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October 22, 2014
Tuesday, July 8, 2014

A Doll’s House gets refreshing update

Belén Blanco in a scene from Querido Ibsen, soy Nora.
By Carolina Nogueira
For the Herald

Playwright Henrik Ibsen stars in a contemplative, novel take on his masterpiece

Henrik Ibsen’s A Doll’s House is back on stage in an updated contemporary version. Griselda Gambaro rewrites the Norwegian play with a specific focus on the author’s reality, back in the 1880s. Directed by Silvio Lang, this new version includes unanswered questions about the period’s customary behaviour, as well as women’s role in family and society. Nora — the main character — is performed by Belén Blanco, who stands out with a very physical performance, incorporating a new perspective on Ibsen’s popular character.

A Doll’s House is known as an emblematic middle-class-portrayal play, where tradition and social pressure take centre stage. When first released, Nora’s story stood out by confronting the period’s conservative image of women. Even though Ibsen’s play questions the established conventions of his time, Gambaro’s update shows not only the aspirations that society had, but the ones Ibsen could not realize at the time. Querido Ibsen, soy Nora incorporates the Norwegian author — performed by Edgardo Castro — as a character in his own play. The dialogue between Ibsen and Nora — who is constantly questioning him and herself about why she acts the way she does — brings a new perspective on the playwright’s drama. Other characters also question the author, but mostly about issues related to Nora’s situation.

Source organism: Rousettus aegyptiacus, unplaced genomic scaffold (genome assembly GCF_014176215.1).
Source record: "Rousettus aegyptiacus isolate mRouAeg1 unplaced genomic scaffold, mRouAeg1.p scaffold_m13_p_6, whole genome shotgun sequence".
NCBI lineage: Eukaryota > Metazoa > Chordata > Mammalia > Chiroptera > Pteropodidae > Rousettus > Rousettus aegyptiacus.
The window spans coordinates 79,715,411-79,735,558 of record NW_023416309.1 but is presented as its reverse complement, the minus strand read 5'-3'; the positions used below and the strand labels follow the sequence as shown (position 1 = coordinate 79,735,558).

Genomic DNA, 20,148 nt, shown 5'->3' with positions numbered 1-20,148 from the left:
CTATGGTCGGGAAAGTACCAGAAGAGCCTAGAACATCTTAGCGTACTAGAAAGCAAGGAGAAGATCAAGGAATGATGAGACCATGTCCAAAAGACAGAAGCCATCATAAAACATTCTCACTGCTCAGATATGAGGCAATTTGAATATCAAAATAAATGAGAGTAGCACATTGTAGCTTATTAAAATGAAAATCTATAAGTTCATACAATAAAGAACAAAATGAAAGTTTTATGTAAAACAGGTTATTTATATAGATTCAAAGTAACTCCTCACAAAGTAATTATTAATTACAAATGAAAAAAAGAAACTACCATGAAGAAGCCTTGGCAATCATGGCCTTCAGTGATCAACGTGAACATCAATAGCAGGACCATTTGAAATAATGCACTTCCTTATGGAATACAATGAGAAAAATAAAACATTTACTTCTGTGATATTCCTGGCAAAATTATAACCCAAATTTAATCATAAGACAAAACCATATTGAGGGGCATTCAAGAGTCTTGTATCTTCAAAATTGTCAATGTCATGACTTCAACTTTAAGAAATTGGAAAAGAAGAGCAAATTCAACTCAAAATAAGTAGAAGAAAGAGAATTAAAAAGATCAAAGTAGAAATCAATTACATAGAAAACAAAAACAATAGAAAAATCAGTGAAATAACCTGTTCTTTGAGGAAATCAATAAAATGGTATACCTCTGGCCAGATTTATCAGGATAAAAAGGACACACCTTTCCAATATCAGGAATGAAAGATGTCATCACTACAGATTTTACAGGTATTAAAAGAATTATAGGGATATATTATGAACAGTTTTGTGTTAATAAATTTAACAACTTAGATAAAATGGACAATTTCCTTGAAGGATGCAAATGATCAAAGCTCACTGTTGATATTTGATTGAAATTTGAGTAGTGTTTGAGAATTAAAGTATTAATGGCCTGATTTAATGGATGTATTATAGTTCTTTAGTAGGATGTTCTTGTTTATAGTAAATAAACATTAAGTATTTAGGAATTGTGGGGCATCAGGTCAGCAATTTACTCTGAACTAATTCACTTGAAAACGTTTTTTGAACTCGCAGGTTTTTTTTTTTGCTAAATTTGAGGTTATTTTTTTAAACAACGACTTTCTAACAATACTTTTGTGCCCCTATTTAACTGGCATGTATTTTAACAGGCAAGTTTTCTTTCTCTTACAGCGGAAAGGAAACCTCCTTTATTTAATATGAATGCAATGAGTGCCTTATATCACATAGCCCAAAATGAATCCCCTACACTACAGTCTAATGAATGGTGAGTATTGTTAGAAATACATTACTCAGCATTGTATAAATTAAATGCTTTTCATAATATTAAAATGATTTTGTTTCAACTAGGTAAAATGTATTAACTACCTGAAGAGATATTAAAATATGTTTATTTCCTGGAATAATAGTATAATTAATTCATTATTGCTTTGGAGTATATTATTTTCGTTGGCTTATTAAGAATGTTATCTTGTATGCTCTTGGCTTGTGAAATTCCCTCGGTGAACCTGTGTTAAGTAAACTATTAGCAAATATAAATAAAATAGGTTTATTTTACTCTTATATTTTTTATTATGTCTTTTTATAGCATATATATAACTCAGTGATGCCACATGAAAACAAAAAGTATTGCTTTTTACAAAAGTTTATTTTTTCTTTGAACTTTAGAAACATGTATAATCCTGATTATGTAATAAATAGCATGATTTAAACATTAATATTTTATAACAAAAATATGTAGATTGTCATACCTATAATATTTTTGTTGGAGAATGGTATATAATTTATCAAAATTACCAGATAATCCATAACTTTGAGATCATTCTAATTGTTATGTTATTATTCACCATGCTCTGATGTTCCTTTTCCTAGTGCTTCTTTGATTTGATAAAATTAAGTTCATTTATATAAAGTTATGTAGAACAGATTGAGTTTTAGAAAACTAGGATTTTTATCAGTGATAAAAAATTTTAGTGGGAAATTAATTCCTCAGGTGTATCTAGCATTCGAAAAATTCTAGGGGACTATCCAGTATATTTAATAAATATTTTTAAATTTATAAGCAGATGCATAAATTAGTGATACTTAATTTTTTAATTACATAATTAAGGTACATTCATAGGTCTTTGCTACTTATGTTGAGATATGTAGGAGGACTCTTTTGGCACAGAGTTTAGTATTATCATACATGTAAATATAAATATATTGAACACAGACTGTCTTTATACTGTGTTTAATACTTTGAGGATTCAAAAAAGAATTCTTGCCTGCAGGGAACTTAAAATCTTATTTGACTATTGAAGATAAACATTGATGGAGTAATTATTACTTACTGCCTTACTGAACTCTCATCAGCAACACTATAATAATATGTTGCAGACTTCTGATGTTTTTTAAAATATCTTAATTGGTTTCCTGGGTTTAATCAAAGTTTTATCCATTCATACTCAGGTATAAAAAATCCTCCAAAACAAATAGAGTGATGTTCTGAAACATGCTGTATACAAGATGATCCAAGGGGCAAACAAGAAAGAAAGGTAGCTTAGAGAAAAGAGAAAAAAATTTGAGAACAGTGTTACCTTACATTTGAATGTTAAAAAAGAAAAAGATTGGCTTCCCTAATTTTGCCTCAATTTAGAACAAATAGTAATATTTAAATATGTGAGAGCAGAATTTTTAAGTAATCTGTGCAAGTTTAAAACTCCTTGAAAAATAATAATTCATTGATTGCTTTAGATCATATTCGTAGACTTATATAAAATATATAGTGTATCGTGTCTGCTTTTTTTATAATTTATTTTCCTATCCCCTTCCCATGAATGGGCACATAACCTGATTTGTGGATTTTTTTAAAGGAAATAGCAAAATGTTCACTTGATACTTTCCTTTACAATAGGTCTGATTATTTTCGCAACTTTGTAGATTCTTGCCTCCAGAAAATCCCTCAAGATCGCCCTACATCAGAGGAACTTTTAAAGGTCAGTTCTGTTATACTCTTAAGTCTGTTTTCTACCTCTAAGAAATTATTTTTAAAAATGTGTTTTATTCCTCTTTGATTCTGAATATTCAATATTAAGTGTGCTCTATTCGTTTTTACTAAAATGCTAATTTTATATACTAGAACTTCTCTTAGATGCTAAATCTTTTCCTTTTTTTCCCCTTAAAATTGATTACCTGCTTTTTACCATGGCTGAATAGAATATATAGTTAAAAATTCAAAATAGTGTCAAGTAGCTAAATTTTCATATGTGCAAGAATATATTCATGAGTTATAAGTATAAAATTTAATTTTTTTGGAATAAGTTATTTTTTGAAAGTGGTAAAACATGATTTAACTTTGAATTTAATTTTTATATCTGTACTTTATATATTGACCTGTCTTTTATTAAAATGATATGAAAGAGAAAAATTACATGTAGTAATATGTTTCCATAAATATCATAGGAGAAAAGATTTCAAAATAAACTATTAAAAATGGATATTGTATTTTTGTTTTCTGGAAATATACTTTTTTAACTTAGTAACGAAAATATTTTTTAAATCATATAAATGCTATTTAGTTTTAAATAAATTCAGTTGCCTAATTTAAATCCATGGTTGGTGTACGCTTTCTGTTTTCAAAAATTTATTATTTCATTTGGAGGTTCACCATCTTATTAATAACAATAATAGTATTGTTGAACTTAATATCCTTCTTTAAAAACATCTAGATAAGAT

The acting is marked by the predominance of extremely physical performances, contrasting with the prevailing naturalism that defined the original Norwegian drama. A piano, a couch and a clothes rack are the only elements on stage. Every item — including the costumes — is black and grey, adding a sense of seriousness and elegance to the story. While the previous season — staged at the San Martín Theatre — made the most of the contrast between the oppressive black and the white performance space which helped the set design stand out, this revival — set on a black stage — focuses more on the direction of actors, leading to a more dynamic and entertaining result.

The play features great performances. Patricio Aramburu embodies the harmful Krogstad, Ezequiel Diaz incarnates Torvald — Nora’s lovely and complaisant husband — and Esteban Masturini plays Dr Rank. The three of them render impeccable performances, accompanying Nora’s character as well as generating their own individuality. Victoria Roland makes for a daunting Kristine, Nora’s old friend. Pochi Ducasse incarnates the family’s maid presenting a delightful performance.

This contemporary version of Ibsen’s classic is a summarized adaptation, made of multiples fragments. The live score contributes to the theatrical decisions Lang makes, by giving the musician a full presence on stage throughout the play. Lang also creates a visible break-up with 19th century imagery, as well as the period’s theatrical conventions.

Even though Querido Ibsen, soy Nora works as an intervention on Ibsen’s drama, both plays spin around the same topics: women’s role, society, pressure and personal decisions. Two different ways of tackling problems that — disregarding distances — still seems relevant today.

Where and when

Teatro Hasta Trilce, Maza 177. On Mondays at 9pm. Tickets from 60 pesos.

@caritonog

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